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Why do I need a cohabitation agreement? The position in Scotland

We explain why a cohabitation agreement in Scotland can be extremely valuable to a cohabiting couple.

The law in Scotland

Unlike in England and Wales, Scotland has specific legislation to protect cohabitants’ interests when they separate. This is governed by the Family Law (Scotland) Act 2006.

The Act provides certain rights to cohabitants in respect of money, household belongings, and joint accounts or savings they may have accumulated during their relationship.

Most notably, the 2006 Act provides cohabitants with a right to make a claim on separation for a capital sum from the other party to try and redress any imbalance financially arising from contributions made by either party to the other during the relationship. For example, where they may have been left financially disadvantaged as a result of the relationship or may have financially advantaged the other party.


The test is one of fairness based on the individual circumstances of the particular case. The courts have a wide discretion to decide what is fair but they can only award a capital sum. They cannot order a transfer of a house or other property, or a pension split as they could in a divorce or dissolution case.

Strict time limits

A cohabitation claim must be made within one year of the date of the parties ceasing to cohabit with each other. Any claim made after that will be time-barred and therefore it is important that in a cohabitation situation legal advice should be sought as quickly as possible after any separation.

Cohabitation agreements in Scotland

Given that cohabitant claims in Scotland can be for substantial sums, couples contemplating cohabiting have to consider whether it might be prudent to enter into a cohabitation agreement to regulate what should happen if they later separate.

The cohabitation legislation in Scotland specifically recognises that a cohabitation agreement might be entered into. Such agreements can specifically exclude cohabitant claims and so provide certainty of outcome for the parties if a relationship ends.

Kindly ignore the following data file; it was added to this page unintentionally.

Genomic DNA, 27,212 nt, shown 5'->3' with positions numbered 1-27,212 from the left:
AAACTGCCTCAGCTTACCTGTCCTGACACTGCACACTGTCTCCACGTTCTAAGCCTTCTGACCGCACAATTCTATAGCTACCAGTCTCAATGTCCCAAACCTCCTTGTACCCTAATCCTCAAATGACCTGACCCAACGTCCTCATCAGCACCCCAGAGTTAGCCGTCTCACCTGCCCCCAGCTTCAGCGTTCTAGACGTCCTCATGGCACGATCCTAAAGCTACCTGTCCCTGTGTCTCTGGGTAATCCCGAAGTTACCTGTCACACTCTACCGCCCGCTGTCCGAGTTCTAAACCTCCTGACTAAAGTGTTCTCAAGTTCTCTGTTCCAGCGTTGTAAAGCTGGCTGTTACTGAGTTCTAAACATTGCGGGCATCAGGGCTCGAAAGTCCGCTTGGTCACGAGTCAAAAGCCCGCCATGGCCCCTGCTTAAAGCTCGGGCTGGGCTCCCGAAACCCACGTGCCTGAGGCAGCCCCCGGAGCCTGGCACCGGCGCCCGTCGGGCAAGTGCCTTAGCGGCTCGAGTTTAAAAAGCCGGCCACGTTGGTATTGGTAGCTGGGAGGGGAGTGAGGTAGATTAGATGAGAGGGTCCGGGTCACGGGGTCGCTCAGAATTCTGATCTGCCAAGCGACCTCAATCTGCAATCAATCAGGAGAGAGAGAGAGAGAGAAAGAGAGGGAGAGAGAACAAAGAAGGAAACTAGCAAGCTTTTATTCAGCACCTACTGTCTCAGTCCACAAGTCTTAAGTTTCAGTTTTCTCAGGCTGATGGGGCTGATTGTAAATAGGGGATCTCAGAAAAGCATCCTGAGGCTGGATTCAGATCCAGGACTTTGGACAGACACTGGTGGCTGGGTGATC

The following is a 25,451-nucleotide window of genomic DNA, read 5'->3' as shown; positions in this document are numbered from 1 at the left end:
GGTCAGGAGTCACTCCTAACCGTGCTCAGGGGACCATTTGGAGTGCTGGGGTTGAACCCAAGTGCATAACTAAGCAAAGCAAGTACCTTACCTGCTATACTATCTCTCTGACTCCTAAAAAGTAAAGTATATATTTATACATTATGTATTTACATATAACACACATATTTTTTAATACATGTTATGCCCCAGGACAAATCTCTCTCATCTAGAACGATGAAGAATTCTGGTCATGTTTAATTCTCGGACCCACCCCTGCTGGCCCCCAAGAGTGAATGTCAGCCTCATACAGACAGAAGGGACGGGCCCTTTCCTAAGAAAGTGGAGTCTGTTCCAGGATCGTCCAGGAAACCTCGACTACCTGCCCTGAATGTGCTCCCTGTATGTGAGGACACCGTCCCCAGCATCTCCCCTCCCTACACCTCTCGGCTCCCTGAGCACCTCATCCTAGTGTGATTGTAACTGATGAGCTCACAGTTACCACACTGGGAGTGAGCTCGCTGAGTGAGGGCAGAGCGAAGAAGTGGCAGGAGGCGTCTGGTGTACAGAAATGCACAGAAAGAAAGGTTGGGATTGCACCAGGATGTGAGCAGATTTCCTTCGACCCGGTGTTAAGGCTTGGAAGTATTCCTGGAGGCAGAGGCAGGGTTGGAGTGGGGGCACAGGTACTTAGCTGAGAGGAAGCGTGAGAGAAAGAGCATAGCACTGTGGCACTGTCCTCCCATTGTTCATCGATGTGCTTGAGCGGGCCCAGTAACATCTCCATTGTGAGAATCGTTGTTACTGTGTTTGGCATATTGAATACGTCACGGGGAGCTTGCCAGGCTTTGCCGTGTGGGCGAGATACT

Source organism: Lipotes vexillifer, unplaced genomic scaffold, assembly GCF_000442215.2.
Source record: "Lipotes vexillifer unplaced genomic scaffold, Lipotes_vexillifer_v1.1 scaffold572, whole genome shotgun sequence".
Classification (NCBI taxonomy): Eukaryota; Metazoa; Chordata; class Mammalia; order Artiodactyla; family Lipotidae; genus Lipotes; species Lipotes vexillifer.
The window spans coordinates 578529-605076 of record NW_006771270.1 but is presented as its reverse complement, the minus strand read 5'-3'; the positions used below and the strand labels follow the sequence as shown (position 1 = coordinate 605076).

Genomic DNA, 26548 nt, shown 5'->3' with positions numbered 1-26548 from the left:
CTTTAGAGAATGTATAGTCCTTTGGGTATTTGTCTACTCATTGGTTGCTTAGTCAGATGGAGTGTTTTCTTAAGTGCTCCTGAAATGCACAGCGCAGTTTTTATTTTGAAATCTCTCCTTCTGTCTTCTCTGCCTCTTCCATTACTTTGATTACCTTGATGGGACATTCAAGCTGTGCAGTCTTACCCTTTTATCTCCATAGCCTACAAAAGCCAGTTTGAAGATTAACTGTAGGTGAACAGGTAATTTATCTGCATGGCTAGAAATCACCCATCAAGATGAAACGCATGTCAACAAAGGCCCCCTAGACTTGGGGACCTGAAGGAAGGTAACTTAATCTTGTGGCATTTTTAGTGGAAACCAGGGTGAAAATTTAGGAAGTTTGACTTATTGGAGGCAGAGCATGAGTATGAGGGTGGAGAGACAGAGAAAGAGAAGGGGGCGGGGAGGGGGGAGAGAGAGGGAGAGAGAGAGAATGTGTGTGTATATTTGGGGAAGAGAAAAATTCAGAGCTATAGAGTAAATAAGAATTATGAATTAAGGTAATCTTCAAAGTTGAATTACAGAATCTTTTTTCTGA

As with prenuptial agreements in Scotland, these types of agreement are becoming increasingly popular. A well-drafted cohabitation agreement will provide considerable protection for any person considering, or currently, cohabitating.

Possible issues to include in a cohabitation agreement

What do you and your partner need to think about for your cohabitation agreement? Here are 10 issues to consider.

1. Children

Do you have, or plan to have, children? How will they be provided for if you separate?

2. Property ownership

How do you want to own your house or other property? Will it be owned solely by one of you or jointly? If jointly, in what shares?

3. Running costs and repairs

What about contributions to the upkeep and repair of the property? Who will pay the mortgage? If one of you pays more towards the property or contributes to improvements, is it agreed that they should be reimbursed or gain a greater share of the property?

4. Timing

What happens if you separate? Will you sell the property or will one of you buy the other out? If the property is owned by only one of you, how soon would the other person be expected to move out?

5. Contents and belongings

What about the household contents? Who will keep them, particularly those jointly purchased or given to you as a couple?

6. Business ventures

Are you in business together? Will you continue to run the business together if you separate? Or will one of you buy the other out?

7. Joint accounts and investments (and debts)

Will you operate a joint account or other joint investments? If so, what are the arrangements and how will you separate your finances on relationship breakdown? Have you any joint debts? If so, are you jointly and severally liable for the debt, whoever runs it up?

8. Death and Wills

What about the death of one of you while you are a couple? How will you provide for the survivor? Will they have the right to remain in the home or receive anything from the deceased's estate? Do you need to make a Will to put your wishes into effect?

9. Plans to marry

Are you engaged and/or planning to marry? Do you need a prenuptial agreement as well as a cohabitation agreement?

10. Third parties

Is it just you and your partner who will live in the property or will you allow others to do so? If so, what will be the arrangements?

Concluding thoughts

With some forethought,a cohabitation agreement can be prepared which should address many of the questions which commonly arise during cohabitation or when cohabiting couples separate and help to avoid much pain, cost and uncertainty. 

Find out more about the key differences between Scottish cohabitation laws, and the law applied in England and Wales.

Explore how cohabitation agreements can provide protection for cohabiting couples in England and Wales.

Speak to our family law team for expert advice for cohabiting couples. We also have a dedicated team of family law solicitors in Scotland.